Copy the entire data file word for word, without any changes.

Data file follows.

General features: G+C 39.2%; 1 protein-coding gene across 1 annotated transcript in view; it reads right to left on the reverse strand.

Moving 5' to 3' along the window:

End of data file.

General features: G+C 39.2%; 1 protein-coding gene across 1 annotated transcript in view; it reads right to left on the reverse strand.

Moving 5' to 3' along the window: